New orders for manufactured durable goods -- such products as autos, airplanes and appliances -- rose six-tenths of a percentage point in December 2004 to $200.3 billion, the U.S. Commerce Department reported on Jan. 27. That's just one-third of November's 1.8% increase and just under economists' expectations for a seven-tenths percentage point increase in December.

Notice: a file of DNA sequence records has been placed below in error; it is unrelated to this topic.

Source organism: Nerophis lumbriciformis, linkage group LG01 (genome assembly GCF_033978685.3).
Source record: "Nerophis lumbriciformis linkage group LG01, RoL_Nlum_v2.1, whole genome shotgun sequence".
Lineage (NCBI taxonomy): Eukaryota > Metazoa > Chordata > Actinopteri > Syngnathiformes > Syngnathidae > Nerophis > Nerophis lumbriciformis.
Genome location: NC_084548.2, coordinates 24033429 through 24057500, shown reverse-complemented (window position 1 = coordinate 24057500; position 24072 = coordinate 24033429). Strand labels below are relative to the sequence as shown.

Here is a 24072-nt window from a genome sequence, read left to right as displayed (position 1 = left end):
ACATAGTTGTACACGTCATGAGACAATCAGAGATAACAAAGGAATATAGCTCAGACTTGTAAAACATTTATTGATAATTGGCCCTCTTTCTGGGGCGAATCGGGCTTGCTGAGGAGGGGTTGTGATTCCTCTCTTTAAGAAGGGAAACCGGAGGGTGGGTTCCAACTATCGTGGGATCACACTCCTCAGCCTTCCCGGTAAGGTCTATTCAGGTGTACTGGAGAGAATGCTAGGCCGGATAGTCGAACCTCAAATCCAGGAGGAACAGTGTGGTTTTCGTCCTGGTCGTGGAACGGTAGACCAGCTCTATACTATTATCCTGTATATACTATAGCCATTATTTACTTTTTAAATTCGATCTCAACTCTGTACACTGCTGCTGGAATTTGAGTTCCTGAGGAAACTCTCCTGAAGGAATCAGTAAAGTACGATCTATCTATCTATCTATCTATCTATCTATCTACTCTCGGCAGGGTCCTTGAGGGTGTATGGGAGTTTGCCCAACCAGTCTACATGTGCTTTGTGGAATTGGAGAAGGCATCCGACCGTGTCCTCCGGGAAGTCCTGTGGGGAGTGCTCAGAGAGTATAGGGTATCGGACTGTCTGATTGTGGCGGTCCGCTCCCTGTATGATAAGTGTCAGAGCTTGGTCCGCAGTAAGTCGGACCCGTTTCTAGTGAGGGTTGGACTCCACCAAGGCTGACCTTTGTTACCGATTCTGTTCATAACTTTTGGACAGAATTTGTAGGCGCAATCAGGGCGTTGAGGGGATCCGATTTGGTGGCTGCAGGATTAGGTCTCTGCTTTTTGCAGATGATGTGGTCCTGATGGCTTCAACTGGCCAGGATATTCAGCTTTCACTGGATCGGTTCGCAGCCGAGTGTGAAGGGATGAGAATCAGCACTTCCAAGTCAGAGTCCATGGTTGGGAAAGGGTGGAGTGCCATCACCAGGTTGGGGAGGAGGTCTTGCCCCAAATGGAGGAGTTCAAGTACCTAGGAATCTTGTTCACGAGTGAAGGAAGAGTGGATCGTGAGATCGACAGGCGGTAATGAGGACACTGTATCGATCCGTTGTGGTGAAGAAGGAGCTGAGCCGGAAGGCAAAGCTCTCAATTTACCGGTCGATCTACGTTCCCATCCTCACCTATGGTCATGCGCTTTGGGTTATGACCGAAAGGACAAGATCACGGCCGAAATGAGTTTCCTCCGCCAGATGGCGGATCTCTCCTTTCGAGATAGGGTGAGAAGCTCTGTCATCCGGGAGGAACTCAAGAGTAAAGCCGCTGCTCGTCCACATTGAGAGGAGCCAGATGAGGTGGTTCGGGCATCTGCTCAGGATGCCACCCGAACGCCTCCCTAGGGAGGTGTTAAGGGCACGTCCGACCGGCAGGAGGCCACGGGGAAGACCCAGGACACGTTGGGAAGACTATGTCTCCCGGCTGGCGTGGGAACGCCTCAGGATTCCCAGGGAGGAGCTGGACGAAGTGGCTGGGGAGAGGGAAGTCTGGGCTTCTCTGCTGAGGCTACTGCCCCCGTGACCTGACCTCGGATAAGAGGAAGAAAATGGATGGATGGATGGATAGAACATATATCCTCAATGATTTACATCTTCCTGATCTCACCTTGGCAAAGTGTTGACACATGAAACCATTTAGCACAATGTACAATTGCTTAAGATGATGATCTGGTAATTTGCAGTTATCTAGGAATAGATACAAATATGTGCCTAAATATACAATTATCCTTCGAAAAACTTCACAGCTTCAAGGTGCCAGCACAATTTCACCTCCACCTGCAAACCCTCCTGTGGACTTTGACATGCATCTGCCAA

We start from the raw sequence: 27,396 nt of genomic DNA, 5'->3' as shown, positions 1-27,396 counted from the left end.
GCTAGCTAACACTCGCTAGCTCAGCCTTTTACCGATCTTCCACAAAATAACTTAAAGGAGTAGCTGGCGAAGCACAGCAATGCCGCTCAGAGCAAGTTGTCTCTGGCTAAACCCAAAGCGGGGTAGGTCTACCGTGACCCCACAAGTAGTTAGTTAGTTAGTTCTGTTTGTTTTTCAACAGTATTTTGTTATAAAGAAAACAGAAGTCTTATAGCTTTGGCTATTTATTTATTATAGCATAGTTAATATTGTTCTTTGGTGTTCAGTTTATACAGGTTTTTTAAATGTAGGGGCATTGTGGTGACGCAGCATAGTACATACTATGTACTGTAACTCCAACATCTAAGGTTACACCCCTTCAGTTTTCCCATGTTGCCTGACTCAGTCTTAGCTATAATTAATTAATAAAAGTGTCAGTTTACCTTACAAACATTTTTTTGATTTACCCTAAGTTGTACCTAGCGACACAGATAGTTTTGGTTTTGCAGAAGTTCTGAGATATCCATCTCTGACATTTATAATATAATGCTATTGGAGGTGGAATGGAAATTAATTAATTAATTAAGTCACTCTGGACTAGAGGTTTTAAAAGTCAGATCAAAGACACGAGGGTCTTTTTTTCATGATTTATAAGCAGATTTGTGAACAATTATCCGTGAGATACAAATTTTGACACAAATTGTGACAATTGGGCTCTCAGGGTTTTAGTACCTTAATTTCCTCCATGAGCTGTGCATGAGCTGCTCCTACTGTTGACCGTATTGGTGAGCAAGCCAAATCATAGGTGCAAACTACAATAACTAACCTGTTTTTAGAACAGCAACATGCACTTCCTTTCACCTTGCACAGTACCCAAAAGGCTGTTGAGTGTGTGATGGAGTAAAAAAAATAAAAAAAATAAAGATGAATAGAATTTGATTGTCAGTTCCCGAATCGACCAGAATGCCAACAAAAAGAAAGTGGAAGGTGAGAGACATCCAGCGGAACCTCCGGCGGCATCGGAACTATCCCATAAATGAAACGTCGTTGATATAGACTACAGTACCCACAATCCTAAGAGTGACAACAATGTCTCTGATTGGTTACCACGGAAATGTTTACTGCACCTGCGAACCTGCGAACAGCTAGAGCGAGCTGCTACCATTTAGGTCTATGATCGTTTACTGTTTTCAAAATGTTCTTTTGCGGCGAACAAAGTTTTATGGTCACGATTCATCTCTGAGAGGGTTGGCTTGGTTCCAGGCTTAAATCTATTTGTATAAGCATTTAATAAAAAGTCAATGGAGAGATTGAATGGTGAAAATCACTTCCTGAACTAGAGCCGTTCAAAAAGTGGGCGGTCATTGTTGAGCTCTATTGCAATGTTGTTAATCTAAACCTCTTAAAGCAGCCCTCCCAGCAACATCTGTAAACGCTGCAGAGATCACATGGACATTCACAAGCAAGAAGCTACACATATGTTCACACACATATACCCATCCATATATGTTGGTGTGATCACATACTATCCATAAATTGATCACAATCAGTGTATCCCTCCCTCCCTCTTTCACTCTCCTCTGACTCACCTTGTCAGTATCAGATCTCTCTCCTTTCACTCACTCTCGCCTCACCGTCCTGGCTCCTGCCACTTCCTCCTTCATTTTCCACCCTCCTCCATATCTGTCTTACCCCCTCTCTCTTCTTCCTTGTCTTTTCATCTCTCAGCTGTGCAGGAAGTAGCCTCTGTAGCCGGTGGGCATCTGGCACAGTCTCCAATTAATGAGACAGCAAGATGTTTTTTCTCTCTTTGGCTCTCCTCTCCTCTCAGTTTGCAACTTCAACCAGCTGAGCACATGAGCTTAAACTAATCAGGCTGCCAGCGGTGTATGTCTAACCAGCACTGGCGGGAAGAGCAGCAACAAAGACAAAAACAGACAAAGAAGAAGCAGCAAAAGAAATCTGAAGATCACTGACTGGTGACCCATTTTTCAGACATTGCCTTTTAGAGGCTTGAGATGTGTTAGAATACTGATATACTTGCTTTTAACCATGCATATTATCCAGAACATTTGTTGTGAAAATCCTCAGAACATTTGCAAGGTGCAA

Nevertheless, David Huether, chief economist at the Washington, D.C.-based National Association of Manufacturers, took heart in December's orders, which posted a 2.1% increase when transportation goods, mainly airplanes and autos, were excluded from the total. "The increase in new orders last month was diffuse, ranging from primary metals to machinery and computers to motor vehicles," says Huether. "Taken together, these reports are an encouraging sign that the manufacturing recovery entering 2005 is broad-based."